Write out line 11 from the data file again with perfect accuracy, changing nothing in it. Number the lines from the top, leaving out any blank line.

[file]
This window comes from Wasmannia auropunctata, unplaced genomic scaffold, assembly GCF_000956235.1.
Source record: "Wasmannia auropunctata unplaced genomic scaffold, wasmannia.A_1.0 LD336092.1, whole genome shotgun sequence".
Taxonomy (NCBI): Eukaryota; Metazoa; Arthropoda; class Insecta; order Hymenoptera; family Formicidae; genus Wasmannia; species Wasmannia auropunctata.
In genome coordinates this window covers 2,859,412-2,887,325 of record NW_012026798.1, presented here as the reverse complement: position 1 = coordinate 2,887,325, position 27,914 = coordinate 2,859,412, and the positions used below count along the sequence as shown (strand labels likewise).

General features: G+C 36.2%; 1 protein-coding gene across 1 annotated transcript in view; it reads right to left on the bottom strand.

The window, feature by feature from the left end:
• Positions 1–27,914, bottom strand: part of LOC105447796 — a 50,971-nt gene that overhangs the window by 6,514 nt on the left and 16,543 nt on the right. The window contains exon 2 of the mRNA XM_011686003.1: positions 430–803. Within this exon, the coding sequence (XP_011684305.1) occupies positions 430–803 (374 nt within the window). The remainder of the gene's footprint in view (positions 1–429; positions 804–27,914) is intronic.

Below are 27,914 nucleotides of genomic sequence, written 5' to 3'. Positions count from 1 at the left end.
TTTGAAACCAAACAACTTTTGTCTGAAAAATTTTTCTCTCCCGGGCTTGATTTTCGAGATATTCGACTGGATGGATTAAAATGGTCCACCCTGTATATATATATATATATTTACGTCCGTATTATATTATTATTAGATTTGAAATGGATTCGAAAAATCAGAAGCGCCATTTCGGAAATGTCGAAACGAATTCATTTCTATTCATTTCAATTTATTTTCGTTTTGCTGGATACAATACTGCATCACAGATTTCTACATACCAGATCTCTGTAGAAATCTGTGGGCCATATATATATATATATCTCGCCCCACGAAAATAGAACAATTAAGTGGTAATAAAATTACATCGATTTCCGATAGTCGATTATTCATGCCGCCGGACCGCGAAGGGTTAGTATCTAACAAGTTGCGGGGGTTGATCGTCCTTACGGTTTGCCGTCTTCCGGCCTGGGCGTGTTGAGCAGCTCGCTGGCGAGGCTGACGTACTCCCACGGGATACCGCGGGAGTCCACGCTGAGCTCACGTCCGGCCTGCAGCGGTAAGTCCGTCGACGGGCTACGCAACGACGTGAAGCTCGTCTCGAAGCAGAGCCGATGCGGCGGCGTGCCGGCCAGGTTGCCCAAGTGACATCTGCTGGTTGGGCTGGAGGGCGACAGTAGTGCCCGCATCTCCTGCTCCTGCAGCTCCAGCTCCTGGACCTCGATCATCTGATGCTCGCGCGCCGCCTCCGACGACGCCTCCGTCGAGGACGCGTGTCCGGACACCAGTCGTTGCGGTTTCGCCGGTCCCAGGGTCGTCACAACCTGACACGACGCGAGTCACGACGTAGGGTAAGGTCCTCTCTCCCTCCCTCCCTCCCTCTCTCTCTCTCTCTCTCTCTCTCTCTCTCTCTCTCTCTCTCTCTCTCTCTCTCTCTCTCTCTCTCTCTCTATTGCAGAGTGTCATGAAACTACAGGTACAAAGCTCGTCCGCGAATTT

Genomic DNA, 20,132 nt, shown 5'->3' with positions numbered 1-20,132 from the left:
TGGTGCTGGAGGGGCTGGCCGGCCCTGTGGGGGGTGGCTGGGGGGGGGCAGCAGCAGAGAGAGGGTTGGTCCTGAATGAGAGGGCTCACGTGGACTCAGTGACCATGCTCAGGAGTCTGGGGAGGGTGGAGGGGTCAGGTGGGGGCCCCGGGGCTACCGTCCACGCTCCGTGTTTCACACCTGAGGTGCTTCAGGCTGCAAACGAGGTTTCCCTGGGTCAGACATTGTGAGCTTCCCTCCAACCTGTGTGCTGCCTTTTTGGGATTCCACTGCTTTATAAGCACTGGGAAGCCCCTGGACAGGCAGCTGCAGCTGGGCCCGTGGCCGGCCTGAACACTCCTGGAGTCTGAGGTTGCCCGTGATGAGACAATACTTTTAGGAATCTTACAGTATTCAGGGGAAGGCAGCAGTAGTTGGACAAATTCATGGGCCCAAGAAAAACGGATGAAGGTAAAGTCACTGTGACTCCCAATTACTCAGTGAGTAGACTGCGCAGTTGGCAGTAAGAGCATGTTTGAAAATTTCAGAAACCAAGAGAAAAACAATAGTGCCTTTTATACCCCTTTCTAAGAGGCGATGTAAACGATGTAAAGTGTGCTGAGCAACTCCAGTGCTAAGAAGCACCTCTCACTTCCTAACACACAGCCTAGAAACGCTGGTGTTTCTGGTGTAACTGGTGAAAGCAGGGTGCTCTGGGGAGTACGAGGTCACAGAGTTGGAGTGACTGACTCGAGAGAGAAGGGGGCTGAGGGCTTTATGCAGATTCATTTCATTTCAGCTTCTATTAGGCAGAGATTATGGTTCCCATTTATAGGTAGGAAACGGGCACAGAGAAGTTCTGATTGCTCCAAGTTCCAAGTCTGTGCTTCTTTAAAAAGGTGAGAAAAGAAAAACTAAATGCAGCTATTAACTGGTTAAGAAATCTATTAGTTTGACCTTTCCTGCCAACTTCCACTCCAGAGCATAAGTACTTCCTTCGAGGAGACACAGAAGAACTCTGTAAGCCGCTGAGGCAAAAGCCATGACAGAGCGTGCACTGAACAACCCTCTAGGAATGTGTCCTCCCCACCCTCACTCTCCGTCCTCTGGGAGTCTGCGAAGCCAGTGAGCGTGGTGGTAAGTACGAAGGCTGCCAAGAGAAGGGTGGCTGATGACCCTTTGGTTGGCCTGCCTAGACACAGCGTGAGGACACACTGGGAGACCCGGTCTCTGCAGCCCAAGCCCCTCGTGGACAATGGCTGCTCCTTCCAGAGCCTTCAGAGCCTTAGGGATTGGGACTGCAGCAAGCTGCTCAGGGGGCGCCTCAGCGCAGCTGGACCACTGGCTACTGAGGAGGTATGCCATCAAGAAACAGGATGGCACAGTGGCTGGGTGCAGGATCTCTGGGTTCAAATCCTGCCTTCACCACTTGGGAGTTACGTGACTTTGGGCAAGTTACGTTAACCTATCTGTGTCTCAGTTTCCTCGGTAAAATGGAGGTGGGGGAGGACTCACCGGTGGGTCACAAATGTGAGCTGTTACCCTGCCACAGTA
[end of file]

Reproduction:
TGGTGCTGGAGGGGCTGGCCGGCCCTGTGGGGGGTGGCTGGGGGGGGGCAGCAGCAGAGAGAGGGTTGGTCCTGAATGAGAGGGCTCACGTGGACTCAGTGACCATGCTCAGGAGTCTGGGGAGGGTGGAGGGGTCAGGTGGGGGCCCCGGGGCTACCGTCCACGCTCCGTGTTTCACACCTGAGGTGCTTCAGGCTGCAAACGAGGTTTCCCTGGGTCAGACATTGTGAGCTTCCCTCCAACCTGTGTGCTGCCTTTTTGGGATTCCACTGCTTTATAAGCACTGGGAAGCCCCTGGACAGGCAGCTGCAGCTGGGCCCGTGGCCGGCCTGAACACTCCTGGAGTCTGAGGTTGCCCGTGATGAGACAATACTTTTAGGAATCTTACAGTATTCAGGGGAAGGCAGCAGTAGTTGGACAAATTCATGGGCCCAAGAAAAACGGATGAAGGTAAAGTCACTGTGACTCCCAATTACTCAGTGAGTAGACTGCGCAGTTGGCAGTAAGAGCATGTTTGAAAATTTCAGAAACCAAGAGAAAAACAATAGTGCCTTTTATACCCCTTTCTAAGAGGCGATGTAAACGATGTAAAGTGTGCTGAGCAACTCCAGTGCTAAGAAGCACCTCTCACTTCCTAACACACAGCCTAGAAACGCTGGTGTTTCTGGTGTAACTGGTGAAAGCAGGGTGCTCTGGGGAGTACGAGGTCACAGAGTTGGAGTGACTGACTCGAGAGAGAAGGGGGCTGAGGGCTTTATGCAGATTCATTTCATTTCAGCTTCTATTAGGCAGAGATTATGGTTCCCATTTATAGGTAGGAAACGGGCACAGAGAAGTTCTGATTGCTCCAAGTTCCAAGTCTGTGCTTCTTTAAAAAGGTGAGAAAAGAAAAACTAAATGCAGCTATTAACTGGTTAAGAAATCTATTAGTTTGACCTTTCCTGCCAACTTCCACTCCAGAGCATAAGTACTTCCTTCGAGGAGACACAGAAGAACTCTGTAAGCCGCTGAGGCAAAAGCCATGACAGAGCGTGCACTGAACAACCCTCTAGGAATGTGTCCTCCCCACCCTCACTCTCCGTCCTCTGGGAGTCTGCGAAGCCAGTGAGCGTGGTGGTAAGTACGAAGGCTGCCAAGAGAAGGGTGGCTGATGACCCTTTGGTTGGCCTGCCTAGACACAGCGTGAGGACACACTGGGAGACCCGGTCTCTGCAGCCCAAGCCCCTCGTGGACAATGGCTGCTCCTTCCAGAGCCTTCAGAGCCTTAGGGATTGGGACTGCAGCAAGCTGCTCAGGGGGCGCCTCAGCGCAGCTGGACCACTGGCTACTGAGGAGGTATGCCATCAAGAAACAGGATGGCACAGTGGCTGGGTGCAGGATCTCTGGGTTCAAATCCTGCCTTCACCACTTGGGAGTTACGTGACTTTGGGCAAGTTACGTTAACCTATCTGTGTCTCAGTTTCCTCGGTAAAATGGAGGTGGGGGAGGACTCACCGGTGGGTCACAAATGTGAGCTGTTACCCTGCCACAGTA